Quick, name the most popular online technical forum for chemistry. Having a hard time coming up with an answer? You're not alone. Despite a few attempts, there is no widely-recognized place to go online to exchange technical information in chemistry.
If you look hard, you can find chemically-oriented forums scattered around the Web. For example:
- Chemical Forums Perhaps the best-known discussion board for chemistry. From what I can gather, most of the posts and responses are from students looking for help on their assignments. While there's certainly a place for this, it leaves working chemists grappling with tough technical questions without a place to go (other than a limited circle of personal contacts).
- ChemSpider Forum Recently introduced by the ChemSpider team, this forum is geared mainly toward uses of the ChemSpider Web service.
- ChemAxon Technical Support Forum Although specific to ChemAxon's product line, this forum does contain some useful, generally-applicable information in chemical informatics.
- CHEMINF-L This email list is one of the oldest and most popular discussion forums for chemical informatics (geared toward both software and library informatics). While ubiquitous, email suffers from many limitations that act to restrict the utility of this service. For example, just finding the link to the archives page is a major undertaking.
- Computation Chemistry List (CCL) Another email list with a long history - this time dating back to 1991. Although the website is much easier to find than CHEMINF-L, this service suffers from most of the other limitations of email. For example, there's no way to monitor "active" discussions, no easy way to post images, and no way to avoid stuffing your email inbox with lots of messages you may have no time to read or interest in reading.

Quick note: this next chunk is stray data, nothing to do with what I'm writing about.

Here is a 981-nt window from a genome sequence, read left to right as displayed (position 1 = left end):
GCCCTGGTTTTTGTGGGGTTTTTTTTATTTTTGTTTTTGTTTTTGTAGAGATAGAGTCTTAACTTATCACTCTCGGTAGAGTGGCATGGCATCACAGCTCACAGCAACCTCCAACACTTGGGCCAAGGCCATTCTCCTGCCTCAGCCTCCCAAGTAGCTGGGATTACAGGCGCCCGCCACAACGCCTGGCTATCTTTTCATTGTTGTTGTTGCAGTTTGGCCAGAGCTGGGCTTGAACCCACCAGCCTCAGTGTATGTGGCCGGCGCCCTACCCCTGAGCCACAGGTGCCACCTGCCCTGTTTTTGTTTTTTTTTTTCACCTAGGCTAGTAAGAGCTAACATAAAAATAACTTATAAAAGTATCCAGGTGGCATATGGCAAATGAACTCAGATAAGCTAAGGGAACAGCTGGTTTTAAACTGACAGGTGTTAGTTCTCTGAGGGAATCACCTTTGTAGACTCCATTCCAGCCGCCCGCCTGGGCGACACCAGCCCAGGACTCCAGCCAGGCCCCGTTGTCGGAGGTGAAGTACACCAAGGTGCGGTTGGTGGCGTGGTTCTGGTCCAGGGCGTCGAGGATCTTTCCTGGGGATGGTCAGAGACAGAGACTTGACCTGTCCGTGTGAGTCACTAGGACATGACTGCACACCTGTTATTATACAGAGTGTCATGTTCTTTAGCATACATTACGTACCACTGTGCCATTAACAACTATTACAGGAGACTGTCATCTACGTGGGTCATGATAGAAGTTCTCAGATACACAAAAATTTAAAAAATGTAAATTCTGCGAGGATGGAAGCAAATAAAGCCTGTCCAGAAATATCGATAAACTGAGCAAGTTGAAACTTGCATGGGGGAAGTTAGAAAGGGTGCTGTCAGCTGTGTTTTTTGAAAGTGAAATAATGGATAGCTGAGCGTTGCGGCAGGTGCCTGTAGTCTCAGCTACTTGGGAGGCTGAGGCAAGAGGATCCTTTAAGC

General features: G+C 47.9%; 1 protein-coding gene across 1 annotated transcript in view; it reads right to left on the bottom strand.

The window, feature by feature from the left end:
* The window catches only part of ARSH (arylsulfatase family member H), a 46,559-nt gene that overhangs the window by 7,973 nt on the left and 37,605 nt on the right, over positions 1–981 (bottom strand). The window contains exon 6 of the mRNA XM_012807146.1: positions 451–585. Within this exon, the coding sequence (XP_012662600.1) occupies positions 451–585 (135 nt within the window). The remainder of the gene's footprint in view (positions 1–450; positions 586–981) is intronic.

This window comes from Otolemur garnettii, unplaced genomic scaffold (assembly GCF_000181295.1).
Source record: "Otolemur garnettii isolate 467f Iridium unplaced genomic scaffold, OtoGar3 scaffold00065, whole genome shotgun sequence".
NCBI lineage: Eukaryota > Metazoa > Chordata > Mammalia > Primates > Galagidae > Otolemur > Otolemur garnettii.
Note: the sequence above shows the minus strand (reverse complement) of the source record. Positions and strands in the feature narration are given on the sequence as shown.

You might think the ACS would be all over this. They aren't. Despite much fanfare about its new website, the ACS offers very little in the way of bringing working chemists together online. The much-praised JACS Beta offers nothing in the way of dynamic user-generated content. The outdated model of "Publisher decides what Reader sees", it appears, is alive and well at ACS.
By way of Joel Spolsky, I ran across a new kind of online forum called Stack Overflow. Stack overflow is a technical discussion forum for programmers. What makes Stack Overflow different is that it attempts to do what existing discussion forums do badly: direct you to the highest-quality, most active, and most interesting discussions. In other words, to tell you something important that you might not already know, while filtering out junk.
To be sure, chemistry has it's own set of peculiar problems to deal with when it comes to the exchange of information in public forums. What works with a programmer's discussion forum might not work with chemistry.
You might look at this as a reason to assume the idea could never work in chemistry.
Or you could look at it as an opportunity to fix something that's broken.